We Can't Swap Our Way to Fixing Potholes
Whether you are driving down I-5 or cruising along the Pacific Coast Highway, we can all agree on one thing: we need a major overhaul of our roads here in California. And yet, gas taxes — which fund a large portion of California’s infrastructure projects — will be going down this year. Why are gas taxes going down when our $50 Billion backlog of transportation needs gets more expensive every single day?
That question gets to the heart of people’s frustrations about transportation in California: the system we use to fund infrastructure and mass transit is as clear as mud. Prior to 2010, it was relatively straightforward: we paid 18 cents for every gallon of gas we bought, and the money went directly to road repairs and public transit. We had a system that was easy to understand and easy to plan around.
It wasn’t the best system, in all fairness. Funds were tied to the volume of gas sold in California, so the otherwise wonderful trend towards highly fuel-efficient and electric cars means we were already collecting less in gas tax from year to year, even though more cars were on the road. On top of that, the 18 cent rate has stayed the same for 25 years so the purchasing power has declined by over 40 percent.
In 2010 we switched to our current funding system — the so called “fuel tax swap.” We made this change because of the budget crisis that year, not because we believed it was the best way to fund our roads and public transit. Look no further than Ventura County right now, where voters are being asked to consider a sales tax hike to fund transportation projects. This proposal is just the latest in a series of debates playing out in communities across the state, and it shows clearly why we need to reform how we fund our transportation needs in California.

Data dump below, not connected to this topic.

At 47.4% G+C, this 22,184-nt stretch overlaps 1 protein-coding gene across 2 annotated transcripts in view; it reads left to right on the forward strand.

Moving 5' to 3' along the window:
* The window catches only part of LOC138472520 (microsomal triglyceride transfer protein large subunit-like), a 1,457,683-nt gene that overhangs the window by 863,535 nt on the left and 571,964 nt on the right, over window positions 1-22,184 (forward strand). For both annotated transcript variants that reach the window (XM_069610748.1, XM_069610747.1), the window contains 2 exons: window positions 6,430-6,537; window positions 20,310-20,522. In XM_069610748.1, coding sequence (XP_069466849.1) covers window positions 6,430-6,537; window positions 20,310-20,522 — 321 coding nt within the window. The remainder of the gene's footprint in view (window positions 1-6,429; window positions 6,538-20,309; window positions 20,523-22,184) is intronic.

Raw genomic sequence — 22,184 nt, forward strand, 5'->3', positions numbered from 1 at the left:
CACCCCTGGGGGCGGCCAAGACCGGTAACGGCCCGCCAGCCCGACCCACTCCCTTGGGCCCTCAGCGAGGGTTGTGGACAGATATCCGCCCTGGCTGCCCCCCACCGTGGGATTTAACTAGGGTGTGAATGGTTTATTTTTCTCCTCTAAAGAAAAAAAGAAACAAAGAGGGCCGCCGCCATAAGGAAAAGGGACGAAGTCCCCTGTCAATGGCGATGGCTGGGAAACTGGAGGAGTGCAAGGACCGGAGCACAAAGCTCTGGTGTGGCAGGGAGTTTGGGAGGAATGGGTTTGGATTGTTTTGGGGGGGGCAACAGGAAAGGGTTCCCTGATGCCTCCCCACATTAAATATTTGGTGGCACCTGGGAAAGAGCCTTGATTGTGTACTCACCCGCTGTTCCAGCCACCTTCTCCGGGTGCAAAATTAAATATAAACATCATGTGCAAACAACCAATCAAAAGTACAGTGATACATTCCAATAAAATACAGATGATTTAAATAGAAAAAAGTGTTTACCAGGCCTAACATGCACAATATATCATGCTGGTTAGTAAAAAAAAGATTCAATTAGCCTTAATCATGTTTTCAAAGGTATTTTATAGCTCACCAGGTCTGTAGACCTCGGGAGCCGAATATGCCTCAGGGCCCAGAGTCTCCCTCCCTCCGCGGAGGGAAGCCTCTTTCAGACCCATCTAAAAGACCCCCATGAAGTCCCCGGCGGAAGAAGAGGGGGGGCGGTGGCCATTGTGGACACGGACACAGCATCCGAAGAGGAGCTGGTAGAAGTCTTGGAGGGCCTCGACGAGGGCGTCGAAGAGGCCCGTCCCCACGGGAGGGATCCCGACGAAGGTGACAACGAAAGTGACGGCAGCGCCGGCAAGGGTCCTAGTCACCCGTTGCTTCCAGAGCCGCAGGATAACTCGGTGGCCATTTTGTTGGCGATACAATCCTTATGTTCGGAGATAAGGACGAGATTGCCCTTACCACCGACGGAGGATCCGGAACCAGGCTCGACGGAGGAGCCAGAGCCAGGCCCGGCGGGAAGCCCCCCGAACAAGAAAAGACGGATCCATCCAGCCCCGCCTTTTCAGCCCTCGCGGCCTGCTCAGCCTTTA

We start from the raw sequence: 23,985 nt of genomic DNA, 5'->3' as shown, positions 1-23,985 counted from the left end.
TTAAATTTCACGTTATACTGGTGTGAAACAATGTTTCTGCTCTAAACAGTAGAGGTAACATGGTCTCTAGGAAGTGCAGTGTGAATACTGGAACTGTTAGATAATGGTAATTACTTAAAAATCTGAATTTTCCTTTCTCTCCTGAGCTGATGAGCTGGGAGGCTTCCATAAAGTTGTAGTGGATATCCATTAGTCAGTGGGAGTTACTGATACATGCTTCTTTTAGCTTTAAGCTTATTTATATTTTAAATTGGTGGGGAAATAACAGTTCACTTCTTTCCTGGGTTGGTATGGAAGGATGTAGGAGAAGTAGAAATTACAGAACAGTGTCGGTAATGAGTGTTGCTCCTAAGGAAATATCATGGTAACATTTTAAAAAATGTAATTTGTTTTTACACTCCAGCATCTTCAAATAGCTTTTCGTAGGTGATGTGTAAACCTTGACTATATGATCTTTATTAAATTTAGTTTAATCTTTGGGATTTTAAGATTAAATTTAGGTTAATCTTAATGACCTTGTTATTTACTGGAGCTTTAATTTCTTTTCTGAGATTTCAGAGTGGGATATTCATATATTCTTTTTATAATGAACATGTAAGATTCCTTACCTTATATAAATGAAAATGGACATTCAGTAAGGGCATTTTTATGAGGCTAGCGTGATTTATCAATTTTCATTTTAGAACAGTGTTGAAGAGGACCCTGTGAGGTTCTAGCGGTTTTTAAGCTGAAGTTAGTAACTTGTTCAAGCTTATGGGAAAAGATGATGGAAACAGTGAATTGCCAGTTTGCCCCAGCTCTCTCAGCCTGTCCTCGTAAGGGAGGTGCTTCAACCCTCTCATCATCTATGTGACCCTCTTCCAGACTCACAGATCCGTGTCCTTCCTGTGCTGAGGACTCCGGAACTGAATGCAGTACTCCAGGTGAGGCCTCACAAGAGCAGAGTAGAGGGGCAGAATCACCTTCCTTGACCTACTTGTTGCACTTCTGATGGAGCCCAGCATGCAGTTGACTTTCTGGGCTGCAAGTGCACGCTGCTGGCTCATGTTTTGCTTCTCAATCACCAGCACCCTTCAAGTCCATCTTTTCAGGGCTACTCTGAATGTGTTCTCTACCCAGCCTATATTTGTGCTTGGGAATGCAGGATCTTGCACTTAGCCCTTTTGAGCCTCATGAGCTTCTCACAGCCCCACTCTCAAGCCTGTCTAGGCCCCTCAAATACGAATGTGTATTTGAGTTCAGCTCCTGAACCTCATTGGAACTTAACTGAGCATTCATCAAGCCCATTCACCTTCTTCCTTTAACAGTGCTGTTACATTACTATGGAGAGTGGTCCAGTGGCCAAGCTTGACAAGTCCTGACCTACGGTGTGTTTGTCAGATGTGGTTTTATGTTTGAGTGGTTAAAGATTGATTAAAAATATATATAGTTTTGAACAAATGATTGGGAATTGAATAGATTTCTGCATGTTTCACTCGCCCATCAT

My colleagues and I on the Board of Equalization see this every year when we are required to consider fuel taxes. State law is very clear: gas taxes are tied to a formula set in statute, and the BOE is responsible for ratifying the numbers produced by that formula. The present system makes little sense. It’s clear that this formula isn’t getting the job done and the declining revenue from the gas tax will not be the solution to California’s transportation needs.
I support the efforts of those communities that are exploring alternatives, like the measure being put before Ventura County voters to become a “self-help” county and raise sales tax by half a cent to fund transportation projects. Our roads, bridges and public transit systems are the lifeblood of our economy, and we need to invest in them.
But local action will only achieve so much. We need a comprehensive, statewide effort. We need our policy makers to be innovative and thoughtful in transforming an infrastructure system that was designed to support a manufacturing economy of 20 million people into one that can sustain a service/innovation economy for 40 million people.
That debate will be complicated and messy — and that’s a good thing. Our roads, bridges and public transit systems are important. We’ve put this conversation off for far too long, and one thing is absolutely clear: the potholes aren’t getting filled with the Fuel Tax Swap.